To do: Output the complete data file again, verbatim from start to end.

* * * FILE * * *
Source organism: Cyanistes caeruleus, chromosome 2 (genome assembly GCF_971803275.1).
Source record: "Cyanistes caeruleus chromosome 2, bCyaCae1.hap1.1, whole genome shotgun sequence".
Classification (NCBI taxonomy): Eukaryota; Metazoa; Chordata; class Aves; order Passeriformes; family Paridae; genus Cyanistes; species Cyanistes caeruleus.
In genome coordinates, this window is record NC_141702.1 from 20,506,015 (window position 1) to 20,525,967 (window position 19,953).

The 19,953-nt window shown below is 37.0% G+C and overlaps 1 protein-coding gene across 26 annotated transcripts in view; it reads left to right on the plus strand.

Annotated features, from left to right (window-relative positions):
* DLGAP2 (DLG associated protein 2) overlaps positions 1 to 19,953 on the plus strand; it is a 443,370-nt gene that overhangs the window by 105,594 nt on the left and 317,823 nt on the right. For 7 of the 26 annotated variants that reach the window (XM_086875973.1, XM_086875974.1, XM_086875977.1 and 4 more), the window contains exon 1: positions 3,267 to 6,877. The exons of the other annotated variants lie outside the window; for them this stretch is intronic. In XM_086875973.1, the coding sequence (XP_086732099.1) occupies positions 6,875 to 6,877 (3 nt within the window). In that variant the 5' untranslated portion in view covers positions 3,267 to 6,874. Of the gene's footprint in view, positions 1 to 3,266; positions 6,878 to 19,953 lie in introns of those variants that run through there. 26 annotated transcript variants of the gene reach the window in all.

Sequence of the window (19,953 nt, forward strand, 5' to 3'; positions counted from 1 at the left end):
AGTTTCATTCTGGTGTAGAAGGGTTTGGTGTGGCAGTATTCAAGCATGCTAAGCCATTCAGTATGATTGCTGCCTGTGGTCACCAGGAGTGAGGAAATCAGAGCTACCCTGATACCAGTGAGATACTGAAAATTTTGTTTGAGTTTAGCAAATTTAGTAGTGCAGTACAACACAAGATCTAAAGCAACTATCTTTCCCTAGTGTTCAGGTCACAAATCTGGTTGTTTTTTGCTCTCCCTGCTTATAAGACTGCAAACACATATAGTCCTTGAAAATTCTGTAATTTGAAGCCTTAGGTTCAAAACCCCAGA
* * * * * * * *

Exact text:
Source organism: Cyanistes caeruleus, chromosome 2 (genome assembly GCF_971803275.1).
Source record: "Cyanistes caeruleus chromosome 2, bCyaCae1.hap1.1, whole genome shotgun sequence".
Classification (NCBI taxonomy): Eukaryota; Metazoa; Chordata; class Aves; order Passeriformes; family Paridae; genus Cyanistes; species Cyanistes caeruleus.
In genome coordinates, this window is record NC_141702.1 from 20,506,015 (window position 1) to 20,525,967 (window position 19,953).

The 19,953-nt window shown below is 37.0% G+C and overlaps 1 protein-coding gene across 26 annotated transcripts in view; it reads left to right on the plus strand.

Annotated features, from left to right (window-relative positions):
* DLGAP2 (DLG associated protein 2) overlaps positions 1 to 19,953 on the plus strand; it is a 443,370-nt gene that overhangs the window by 105,594 nt on the left and 317,823 nt on the right. For 7 of the 26 annotated variants that reach the window (XM_086875973.1, XM_086875974.1, XM_086875977.1 and 4 more), the window contains exon 1: positions 3,267 to 6,877. The exons of the other annotated variants lie outside the window; for them this stretch is intronic. In XM_086875973.1, the coding sequence (XP_086732099.1) occupies positions 6,875 to 6,877 (3 nt within the window). In that variant the 5' untranslated portion in view covers positions 3,267 to 6,874. Of the gene's footprint in view, positions 1 to 3,266; positions 6,878 to 19,953 lie in introns of those variants that run through there. 26 annotated transcript variants of the gene reach the window in all.

Sequence of the window (19,953 nt, forward strand, 5' to 3'; positions counted from 1 at the left end):
AGTTTCATTCTGGTGTAGAAGGGTTTGGTGTGGCAGTATTCAAGCATGCTAAGCCATTCAGTATGATTGCTGCCTGTGGTCACCAGGAGTGAGGAAATCAGAGCTACCCTGATACCAGTGAGATACTGAAAATTTTGTTTGAGTTTAGCAAATTTAGTAGTGCAGTACAACACAAGATCTAAAGCAACTATCTTTCCCTAGTGTTCAGGTCACAAATCTGGTTGTTTTTTGCTCTCCCTGCTTATAAGACTGCAAACACATATAGTCCTTGAAAATTCTGTAATTTGAAGCCTTAGGTTCAAAACCCCAGA